Dr. Delrow is the director of the bioinformatics resource at Fred Hutch. His primary role is to support researchers who need assistance with the analysis of genomics and proteomics data.

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Keith Eaton , MD, PhD

Email: kdeaton@u.washington.edu

Phone: (206) 288-7485

Dr. Eaton applies expert research knowledge to treating patients with lung cancer. His clinical expertise is in the areas of lung cancer, head and neck cancer, thyroid cancer, and cancer of unknown primary. His research interests include Immunotherapy and Targeted Therapies.

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Paul Edlefsen , PhD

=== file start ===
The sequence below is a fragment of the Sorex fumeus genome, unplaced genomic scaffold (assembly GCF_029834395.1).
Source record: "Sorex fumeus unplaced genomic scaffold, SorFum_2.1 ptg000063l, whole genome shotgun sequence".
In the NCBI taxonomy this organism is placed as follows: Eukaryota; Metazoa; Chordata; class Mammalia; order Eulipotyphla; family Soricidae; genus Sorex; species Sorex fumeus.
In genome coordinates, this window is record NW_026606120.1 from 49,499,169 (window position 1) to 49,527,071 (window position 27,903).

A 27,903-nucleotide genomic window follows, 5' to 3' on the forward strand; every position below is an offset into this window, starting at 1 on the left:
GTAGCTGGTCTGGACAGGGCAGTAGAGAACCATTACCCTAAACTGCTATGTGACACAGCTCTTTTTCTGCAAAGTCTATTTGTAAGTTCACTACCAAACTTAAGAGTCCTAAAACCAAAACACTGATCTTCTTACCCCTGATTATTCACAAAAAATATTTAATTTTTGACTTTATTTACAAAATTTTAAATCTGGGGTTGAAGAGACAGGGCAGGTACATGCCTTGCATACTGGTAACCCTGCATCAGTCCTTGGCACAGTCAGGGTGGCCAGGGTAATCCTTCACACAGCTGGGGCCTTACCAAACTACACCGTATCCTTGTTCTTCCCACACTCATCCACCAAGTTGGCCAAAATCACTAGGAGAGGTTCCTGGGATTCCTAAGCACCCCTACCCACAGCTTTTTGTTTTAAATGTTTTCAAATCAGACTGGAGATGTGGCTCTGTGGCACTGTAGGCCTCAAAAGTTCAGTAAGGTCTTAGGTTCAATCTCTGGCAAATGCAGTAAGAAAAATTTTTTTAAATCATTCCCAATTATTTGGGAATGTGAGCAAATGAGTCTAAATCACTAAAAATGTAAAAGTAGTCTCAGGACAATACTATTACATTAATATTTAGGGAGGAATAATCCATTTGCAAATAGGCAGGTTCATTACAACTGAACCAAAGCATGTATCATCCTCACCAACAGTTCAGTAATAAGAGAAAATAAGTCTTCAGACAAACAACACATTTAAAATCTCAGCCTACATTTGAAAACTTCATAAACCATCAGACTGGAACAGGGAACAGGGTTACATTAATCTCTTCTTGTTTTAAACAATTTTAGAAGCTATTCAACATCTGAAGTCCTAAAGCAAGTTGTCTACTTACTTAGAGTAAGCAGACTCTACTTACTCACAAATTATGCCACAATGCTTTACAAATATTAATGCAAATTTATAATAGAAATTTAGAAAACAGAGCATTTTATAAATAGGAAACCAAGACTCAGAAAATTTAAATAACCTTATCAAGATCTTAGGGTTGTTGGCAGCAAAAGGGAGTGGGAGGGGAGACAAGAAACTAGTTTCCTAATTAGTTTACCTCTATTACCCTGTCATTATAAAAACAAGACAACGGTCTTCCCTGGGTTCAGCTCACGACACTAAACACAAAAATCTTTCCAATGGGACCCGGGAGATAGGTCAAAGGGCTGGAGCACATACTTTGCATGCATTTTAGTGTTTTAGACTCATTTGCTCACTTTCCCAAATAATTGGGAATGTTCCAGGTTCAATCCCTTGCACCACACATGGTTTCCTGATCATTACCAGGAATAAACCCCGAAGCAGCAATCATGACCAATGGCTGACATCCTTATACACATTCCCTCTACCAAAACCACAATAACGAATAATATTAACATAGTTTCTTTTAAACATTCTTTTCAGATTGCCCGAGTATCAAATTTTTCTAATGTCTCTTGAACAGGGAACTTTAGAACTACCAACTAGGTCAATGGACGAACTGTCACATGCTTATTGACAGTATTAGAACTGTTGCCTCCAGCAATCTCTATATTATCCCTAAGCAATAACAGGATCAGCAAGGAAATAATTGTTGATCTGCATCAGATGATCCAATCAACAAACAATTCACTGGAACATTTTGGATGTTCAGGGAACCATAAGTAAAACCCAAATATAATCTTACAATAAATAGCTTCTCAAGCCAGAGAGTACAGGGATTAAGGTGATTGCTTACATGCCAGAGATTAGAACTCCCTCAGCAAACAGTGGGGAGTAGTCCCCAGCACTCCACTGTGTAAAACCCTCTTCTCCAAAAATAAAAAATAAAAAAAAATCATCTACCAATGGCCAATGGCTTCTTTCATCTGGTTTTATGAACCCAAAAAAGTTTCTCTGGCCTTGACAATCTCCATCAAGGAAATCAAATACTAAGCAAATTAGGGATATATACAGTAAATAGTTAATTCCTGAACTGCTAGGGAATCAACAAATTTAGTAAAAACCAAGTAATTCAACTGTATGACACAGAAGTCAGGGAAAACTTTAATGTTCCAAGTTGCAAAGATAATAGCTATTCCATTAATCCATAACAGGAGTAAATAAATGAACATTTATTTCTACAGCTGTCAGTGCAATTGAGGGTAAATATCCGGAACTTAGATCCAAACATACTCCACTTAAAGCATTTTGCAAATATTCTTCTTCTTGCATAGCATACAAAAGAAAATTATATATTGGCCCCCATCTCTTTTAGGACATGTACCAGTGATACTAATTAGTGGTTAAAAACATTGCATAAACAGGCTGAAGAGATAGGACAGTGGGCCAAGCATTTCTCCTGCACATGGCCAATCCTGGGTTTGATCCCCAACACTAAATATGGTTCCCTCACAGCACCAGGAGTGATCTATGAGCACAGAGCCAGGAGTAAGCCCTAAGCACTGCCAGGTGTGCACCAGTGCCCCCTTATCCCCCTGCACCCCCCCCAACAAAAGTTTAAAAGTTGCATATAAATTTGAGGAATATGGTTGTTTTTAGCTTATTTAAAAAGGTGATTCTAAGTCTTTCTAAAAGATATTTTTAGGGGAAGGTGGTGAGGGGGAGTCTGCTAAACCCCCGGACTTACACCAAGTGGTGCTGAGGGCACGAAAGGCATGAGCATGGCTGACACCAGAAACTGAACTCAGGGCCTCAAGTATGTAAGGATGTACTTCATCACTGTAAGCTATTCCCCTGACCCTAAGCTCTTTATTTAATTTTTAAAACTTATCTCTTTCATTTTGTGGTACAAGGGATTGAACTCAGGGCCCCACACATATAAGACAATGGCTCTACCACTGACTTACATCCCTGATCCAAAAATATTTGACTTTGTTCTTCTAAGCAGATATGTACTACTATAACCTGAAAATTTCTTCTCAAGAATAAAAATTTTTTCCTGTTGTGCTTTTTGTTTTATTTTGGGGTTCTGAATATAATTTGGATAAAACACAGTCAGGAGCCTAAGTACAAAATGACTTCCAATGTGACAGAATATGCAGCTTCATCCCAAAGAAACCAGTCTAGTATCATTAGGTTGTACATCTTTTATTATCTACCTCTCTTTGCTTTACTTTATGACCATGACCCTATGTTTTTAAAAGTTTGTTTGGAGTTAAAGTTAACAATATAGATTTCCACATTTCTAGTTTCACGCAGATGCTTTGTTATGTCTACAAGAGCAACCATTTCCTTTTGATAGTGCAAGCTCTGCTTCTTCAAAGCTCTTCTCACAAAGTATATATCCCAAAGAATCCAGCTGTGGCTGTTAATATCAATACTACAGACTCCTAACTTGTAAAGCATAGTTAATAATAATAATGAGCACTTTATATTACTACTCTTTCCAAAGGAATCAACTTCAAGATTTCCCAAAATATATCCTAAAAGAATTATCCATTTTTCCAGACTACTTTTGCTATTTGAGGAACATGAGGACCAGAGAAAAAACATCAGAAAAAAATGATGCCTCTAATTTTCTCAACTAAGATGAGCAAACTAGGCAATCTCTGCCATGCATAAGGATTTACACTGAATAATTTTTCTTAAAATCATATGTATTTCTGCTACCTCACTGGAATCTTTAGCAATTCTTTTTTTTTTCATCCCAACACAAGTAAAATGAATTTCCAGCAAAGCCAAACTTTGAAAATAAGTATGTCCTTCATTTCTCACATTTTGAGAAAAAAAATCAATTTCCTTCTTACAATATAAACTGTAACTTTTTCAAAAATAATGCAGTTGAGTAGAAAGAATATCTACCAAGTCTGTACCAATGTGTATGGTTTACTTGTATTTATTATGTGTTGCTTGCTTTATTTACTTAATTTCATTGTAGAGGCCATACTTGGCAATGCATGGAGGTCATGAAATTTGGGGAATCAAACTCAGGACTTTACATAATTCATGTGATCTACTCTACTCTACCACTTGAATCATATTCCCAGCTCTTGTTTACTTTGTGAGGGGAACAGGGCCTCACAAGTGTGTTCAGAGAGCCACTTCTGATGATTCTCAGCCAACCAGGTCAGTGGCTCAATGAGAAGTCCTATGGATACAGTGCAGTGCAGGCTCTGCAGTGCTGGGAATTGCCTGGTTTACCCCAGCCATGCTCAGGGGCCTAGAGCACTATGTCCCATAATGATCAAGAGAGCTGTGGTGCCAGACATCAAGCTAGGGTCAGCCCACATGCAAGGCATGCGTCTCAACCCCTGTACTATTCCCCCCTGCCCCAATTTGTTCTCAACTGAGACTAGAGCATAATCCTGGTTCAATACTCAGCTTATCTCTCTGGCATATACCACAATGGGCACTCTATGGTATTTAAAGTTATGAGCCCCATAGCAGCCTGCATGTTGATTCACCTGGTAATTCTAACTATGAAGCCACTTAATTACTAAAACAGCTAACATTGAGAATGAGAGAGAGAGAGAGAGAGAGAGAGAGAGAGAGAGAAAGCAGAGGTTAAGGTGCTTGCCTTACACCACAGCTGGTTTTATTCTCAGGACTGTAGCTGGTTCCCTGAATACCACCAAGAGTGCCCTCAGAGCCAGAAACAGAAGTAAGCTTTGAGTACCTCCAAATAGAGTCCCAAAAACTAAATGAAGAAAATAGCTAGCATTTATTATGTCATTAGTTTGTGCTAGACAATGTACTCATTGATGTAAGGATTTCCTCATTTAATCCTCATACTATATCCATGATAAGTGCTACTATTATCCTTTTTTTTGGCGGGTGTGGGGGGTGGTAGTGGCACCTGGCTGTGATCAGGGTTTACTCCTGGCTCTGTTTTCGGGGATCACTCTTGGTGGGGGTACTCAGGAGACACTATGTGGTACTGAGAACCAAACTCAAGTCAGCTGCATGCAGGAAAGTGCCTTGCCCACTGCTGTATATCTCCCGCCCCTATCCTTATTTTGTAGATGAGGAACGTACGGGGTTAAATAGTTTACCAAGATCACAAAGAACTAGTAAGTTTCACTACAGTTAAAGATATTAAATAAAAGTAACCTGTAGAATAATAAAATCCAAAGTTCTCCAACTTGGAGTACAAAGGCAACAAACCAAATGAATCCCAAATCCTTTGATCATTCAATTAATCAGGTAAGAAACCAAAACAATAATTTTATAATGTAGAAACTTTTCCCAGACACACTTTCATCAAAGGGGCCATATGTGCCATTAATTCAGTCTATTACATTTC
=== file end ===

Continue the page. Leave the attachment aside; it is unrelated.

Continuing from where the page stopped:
Email: pedlefse@scharp.org

Phone: (206) 667-4086

Dr. Edlefsen's research interests include statistical and computational methods for bioinformatics applications. He is also interested in statistical modeling techniques for genome science analysis.

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Evan Eichler , PhD

Email: eee@gs.washington.edu

Phone: (206) 543-9526

Dr. Eichler's long term research goal is to understand the evolution, pathology and mechanism(s) of recent gene duplication and DNA transposition within the human genome. His work involves the systematic discovery of these regions, the development of methods to assess their variation, the detection of signatures of rapid gene evolution and ultimately the correlation of this genetic variation with phenotypic differences within and between species.

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Min Fang , MD, PhD

Email: fangm@uw.edu

Phone: (206) 288-1390